How Abbey D’Agostino Powered Through Recovery
The pro runner suffered an injury in the middle of the Olympics. Here's how she plotted her comeback.
Heading out the door? Read this article on the new Outside+ app available now on iOS devices for members! Download the app.
During the 5,000 meters at the 2016 Rio Olympics, D’Agostino collided with another runner and took a nasty fall on the track. The image of her and New Zealand’s Nikki Hamblin helping each other to their feet became an inspiring viral news story about sportsmanship, but D’Agostino was left with a torn ACL and meniscus. After taking five months off, she gradually resumed her full training load. Here’s how she powered through her recovery.
“Pay attention to energy drains. Social media is a positive thing in a lot of ways, but during my injury it could really breed comparison and negativity.”
“I take a day off every week, which is pretty unusual for pro runners. At first it was hard for me to accept that I could do that without detracting from my competitiveness. But a day of rest for your mind, body, and soul is really important.”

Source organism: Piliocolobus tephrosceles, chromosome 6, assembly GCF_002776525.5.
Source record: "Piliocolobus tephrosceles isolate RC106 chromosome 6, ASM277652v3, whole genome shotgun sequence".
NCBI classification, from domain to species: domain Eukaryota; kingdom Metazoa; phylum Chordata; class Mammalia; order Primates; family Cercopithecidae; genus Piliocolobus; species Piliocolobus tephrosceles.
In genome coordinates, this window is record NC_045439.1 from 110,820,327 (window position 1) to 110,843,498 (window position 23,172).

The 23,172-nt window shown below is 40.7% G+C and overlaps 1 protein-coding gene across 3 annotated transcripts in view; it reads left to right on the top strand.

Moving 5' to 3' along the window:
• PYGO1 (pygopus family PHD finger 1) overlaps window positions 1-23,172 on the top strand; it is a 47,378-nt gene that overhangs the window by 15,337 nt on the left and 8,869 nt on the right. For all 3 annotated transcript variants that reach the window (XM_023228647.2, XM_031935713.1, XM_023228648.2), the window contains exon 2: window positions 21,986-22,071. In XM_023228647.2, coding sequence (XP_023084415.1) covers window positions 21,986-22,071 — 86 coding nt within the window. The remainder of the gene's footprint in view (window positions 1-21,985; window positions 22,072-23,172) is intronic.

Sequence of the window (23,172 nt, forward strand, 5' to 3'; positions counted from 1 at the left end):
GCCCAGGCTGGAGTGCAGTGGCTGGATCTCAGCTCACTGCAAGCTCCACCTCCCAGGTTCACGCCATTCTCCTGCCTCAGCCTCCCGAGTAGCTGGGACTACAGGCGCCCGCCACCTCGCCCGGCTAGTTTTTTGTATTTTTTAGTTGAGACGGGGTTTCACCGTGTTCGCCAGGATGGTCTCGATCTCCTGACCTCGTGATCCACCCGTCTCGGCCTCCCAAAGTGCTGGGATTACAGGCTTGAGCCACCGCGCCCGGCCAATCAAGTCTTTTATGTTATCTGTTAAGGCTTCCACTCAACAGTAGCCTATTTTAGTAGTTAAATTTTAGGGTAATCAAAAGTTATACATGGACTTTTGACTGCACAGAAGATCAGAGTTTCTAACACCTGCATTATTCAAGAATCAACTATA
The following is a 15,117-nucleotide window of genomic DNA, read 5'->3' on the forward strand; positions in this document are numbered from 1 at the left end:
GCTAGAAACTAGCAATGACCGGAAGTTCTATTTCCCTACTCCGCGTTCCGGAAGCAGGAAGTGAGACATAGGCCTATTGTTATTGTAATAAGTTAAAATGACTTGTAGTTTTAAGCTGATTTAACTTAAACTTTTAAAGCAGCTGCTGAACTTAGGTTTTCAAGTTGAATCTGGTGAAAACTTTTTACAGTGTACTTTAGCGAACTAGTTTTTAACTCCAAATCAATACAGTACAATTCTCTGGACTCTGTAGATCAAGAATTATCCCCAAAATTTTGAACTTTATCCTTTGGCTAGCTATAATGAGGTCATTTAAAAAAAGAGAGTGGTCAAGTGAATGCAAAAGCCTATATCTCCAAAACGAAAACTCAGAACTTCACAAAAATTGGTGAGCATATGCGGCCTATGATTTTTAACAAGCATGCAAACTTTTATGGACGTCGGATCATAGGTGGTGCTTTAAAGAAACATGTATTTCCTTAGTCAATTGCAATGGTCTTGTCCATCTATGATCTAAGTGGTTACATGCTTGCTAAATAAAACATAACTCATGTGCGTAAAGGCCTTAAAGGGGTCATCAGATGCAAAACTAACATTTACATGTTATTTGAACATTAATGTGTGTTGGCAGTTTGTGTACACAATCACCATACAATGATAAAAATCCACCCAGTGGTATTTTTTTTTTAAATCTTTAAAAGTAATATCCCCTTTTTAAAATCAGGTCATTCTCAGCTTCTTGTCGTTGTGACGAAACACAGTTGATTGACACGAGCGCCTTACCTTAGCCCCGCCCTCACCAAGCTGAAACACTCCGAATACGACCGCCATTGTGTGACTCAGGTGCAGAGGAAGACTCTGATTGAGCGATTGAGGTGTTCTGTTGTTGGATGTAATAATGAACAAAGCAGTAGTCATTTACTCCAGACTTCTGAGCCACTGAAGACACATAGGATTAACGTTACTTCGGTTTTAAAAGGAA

“Journaling is crucial for me. I’ve always been someone who values time to reflect. This became really critical after my surgery, because I could look back and see the progress I’d made.”
“Focus on the controllables. The hardest part of getting injured was not being able to trust in the same things afterward. But I have a coach who knows me and knows what I’m capable of. And I can control the positivity I approach a workout with.”
“Practice self-care. Allow yourself to take a night on your own. For me, as an introvert, this helps to balance out the emotionally taxing parts of cross-training and rehab.”
“Podcasts and audiobooks help pass the long, redundant hours of cross-training without disengaging me from the workout. Some of my favorites are TED Radio Hour, NPR’s On Point, Boundaries by John Townsend and Henry Cloud, and Scary Close by Donald Miller.”
“Cross-training usually makes me sweat more than running, so electrolyte replacement was a priority. I would come home from the gym or pool longing for salty foods like chips and hummus, dried chickpeas, and peanut butter on toast. After listening to that craving, I realized it was exactly what my body needed.”
“Find an identity beyond your sport. A break makes it easier to see the bigger picture.”
“I bring index cards with mantras to my elliptical sessions. Two phrases that I find helpful are ‘Check and adjust’ and ‘You are never alone.’ ”
“One of the hardest things to do as an athlete is to listen to your body and treat recovery as a discipline. But you can out-recover the competition by considering time off as part of your training.”